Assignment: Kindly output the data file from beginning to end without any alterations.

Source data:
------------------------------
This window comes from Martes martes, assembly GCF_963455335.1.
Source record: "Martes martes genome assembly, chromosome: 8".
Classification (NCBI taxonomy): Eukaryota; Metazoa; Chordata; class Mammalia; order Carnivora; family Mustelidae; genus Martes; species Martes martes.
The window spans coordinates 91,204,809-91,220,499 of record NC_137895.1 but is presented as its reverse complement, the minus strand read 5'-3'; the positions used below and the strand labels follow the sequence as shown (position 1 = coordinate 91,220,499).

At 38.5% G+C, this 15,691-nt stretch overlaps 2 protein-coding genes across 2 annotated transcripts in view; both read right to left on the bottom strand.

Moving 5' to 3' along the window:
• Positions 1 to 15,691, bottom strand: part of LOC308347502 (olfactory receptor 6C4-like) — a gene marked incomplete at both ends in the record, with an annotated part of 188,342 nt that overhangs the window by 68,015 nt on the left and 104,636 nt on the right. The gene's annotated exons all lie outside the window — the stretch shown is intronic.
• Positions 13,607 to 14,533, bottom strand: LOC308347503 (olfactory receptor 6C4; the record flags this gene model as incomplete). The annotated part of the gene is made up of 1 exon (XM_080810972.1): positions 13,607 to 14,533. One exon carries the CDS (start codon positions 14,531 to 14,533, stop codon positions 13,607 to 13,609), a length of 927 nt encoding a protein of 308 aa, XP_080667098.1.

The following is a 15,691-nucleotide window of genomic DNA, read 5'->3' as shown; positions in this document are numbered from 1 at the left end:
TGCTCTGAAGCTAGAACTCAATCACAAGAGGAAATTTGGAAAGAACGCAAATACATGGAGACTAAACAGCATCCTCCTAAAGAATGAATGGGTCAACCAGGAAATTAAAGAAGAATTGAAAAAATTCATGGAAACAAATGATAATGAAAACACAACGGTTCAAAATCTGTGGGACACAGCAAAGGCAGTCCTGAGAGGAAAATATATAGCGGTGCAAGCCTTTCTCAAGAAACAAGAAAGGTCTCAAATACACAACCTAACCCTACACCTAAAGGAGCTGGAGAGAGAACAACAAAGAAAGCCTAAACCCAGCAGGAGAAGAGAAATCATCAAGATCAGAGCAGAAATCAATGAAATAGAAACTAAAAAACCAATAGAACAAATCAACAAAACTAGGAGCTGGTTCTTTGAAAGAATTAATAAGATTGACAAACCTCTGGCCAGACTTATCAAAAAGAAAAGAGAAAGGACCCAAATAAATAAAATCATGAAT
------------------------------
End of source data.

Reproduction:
This window comes from Martes martes, assembly GCF_963455335.1.
Source record: "Martes martes genome assembly, chromosome: 8".
Classification (NCBI taxonomy): Eukaryota; Metazoa; Chordata; class Mammalia; order Carnivora; family Mustelidae; genus Martes; species Martes martes.
The window spans coordinates 91,204,809-91,220,499 of record NC_137895.1 but is presented as its reverse complement, the minus strand read 5'-3'; the positions used below and the strand labels follow the sequence as shown (position 1 = coordinate 91,220,499).

At 38.5% G+C, this 15,691-nt stretch overlaps 2 protein-coding genes across 2 annotated transcripts in view; both read right to left on the bottom strand.

Moving 5' to 3' along the window:
• Positions 1 to 15,691, bottom strand: part of LOC308347502 (olfactory receptor 6C4-like) — a gene marked incomplete at both ends in the record, with an annotated part of 188,342 nt that overhangs the window by 68,015 nt on the left and 104,636 nt on the right. The gene's annotated exons all lie outside the window — the stretch shown is intronic.
• Positions 13,607 to 14,533, bottom strand: LOC308347503 (olfactory receptor 6C4; the record flags this gene model as incomplete). The annotated part of the gene is made up of 1 exon (XM_080810972.1): positions 13,607 to 14,533. One exon carries the CDS (start codon positions 14,531 to 14,533, stop codon positions 13,607 to 13,609), a length of 927 nt encoding a protein of 308 aa, XP_080667098.1.

The following is a 15,691-nucleotide window of genomic DNA, read 5'->3' as shown; positions in this document are numbered from 1 at the left end:
TGCTCTGAAGCTAGAACTCAATCACAAGAGGAAATTTGGAAAGAACGCAAATACATGGAGACTAAACAGCATCCTCCTAAAGAATGAATGGGTCAACCAGGAAATTAAAGAAGAATTGAAAAAATTCATGGAAACAAATGATAATGAAAACACAACGGTTCAAAATCTGTGGGACACAGCAAAGGCAGTCCTGAGAGGAAAATATATAGCGGTGCAAGCCTTTCTCAAGAAACAAGAAAGGTCTCAAATACACAACCTAACCCTACACCTAAAGGAGCTGGAGAGAGAACAACAAAGAAAGCCTAAACCCAGCAGGAGAAGAGAAATCATCAAGATCAGAGCAGAAATCAATGAAATAGAAACTAAAAAACCAATAGAACAAATCAACAAAACTAGGAGCTGGTTCTTTGAAAGAATTAATAAGATTGACAAACCTCTGGCCAGACTTATCAAAAAGAAAAGAGAAAGGACCCAAATAAATAAAATCATGAAT